© 2018 Karl Sebire

Karl Sebire
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Reframing the term 'screen time'

March 24, 2019

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Are laptops a "scandalous waste"?

 

A top Australian school has banned laptops in class, warning that technology “distracts’’ from old-school quality teaching.

 

Swiss scientist Conrad Gessner was one of the very first to raise alarm over information overload, stating that such overabundance of data was “confusing and harmful” to the mind. For those of you that aren’t familiar with Gessner’s theory, it may be because he exclaimed this in 1565 in response to the printing press. Perhaps he was just wanting to echo Socrates’ sentiments, who, when lamenting the advent of the written word, warned how it would “"create forgetfulness in the learners' souls, because they will not use their memories."

 

I have the upmost respect for Dr Vallance and one cannot deny his credentials in the field of education. I preface my criticism of his initiative (if that's the right term for retracting a previous initiative) with such praise to acknowledge that Vallance's work is evident in the sustained results of Sydney Grammar.

 

However, for a school to address the needs of the 21st Century learner, one must surely acknowledge the tertiary world and workforce that schools are charged to prepare them for. As nice as it would be to turn the modern classroom in to an incubator of traditional pedagogy, where vigorous debate and the fountain pen reign supreme, immune from the glow of the tablet screen, I believe it would be a disservice to the student of 2016 and beyond. If students are prohibited from using laptops (beyond the lab) whilst at school, then schools are not given the opportunity to teach young people how to use their devices for learning in an effective and meaningful way. If we create a barrier between work and recreation, with technology on one side, then how will students manage technology effectively once they leave the school gates?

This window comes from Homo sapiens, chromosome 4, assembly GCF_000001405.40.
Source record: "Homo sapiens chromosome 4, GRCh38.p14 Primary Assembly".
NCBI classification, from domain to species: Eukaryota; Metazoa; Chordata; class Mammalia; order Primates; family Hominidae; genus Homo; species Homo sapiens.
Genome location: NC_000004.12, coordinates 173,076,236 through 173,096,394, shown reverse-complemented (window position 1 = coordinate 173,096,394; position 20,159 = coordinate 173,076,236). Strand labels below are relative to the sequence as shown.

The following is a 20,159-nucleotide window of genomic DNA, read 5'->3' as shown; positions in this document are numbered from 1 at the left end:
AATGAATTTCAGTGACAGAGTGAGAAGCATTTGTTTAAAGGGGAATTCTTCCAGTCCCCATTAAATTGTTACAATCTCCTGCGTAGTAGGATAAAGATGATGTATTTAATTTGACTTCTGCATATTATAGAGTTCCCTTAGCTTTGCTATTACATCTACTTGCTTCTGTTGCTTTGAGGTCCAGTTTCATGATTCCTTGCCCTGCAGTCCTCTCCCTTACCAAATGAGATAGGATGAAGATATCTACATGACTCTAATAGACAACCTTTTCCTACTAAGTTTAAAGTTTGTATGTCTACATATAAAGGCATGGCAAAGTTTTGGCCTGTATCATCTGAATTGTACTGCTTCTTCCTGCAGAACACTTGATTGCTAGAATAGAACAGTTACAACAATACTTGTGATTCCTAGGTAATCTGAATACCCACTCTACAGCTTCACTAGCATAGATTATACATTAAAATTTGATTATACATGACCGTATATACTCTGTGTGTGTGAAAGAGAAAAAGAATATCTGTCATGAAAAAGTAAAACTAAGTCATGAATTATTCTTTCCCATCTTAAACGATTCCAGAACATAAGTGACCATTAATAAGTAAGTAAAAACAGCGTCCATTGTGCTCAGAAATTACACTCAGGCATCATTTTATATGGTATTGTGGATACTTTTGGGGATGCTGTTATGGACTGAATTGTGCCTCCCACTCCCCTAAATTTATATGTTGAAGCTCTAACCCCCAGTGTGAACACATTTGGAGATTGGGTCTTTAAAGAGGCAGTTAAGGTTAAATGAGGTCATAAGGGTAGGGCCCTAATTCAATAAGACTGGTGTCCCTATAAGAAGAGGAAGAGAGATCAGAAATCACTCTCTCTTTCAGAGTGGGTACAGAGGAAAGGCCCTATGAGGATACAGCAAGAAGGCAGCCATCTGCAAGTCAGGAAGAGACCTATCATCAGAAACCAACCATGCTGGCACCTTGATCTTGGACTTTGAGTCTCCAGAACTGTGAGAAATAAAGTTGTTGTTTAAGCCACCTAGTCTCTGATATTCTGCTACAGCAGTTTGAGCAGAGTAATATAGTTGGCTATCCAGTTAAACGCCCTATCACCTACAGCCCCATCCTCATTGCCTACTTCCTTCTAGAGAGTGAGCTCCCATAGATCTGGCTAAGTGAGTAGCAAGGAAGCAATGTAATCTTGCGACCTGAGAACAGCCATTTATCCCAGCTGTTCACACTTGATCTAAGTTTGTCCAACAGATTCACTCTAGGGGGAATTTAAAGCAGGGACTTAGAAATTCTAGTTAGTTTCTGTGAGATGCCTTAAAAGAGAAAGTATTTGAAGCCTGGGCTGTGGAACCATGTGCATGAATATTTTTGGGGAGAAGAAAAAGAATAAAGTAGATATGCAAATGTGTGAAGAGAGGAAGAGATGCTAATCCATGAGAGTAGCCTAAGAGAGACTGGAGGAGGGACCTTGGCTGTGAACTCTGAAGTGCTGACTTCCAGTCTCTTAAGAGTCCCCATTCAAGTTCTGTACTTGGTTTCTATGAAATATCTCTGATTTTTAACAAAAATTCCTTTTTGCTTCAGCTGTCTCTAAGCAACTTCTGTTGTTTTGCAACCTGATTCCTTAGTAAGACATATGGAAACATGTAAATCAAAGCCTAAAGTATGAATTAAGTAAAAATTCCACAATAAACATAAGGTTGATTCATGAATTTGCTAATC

Should we deny students access to immersive learning opportunities such as collaborating with students from across the globe, accessing rich data and information from a wealth of resources or working out how to develop and realise ideas creatively with software?

 

I have focused my career on the impact technology has on adolescent learning. When I commenced this journey, I was in the camp of 'laptops are ruining our classrooms' and, through research and consultation, have continued to evolve my perspective to one that now acknowledges that technology integration is all about balance. We certainly should not assume that great technology will ever replace a great teacher. However, we should also not assume that the absence of technology makes a great student.

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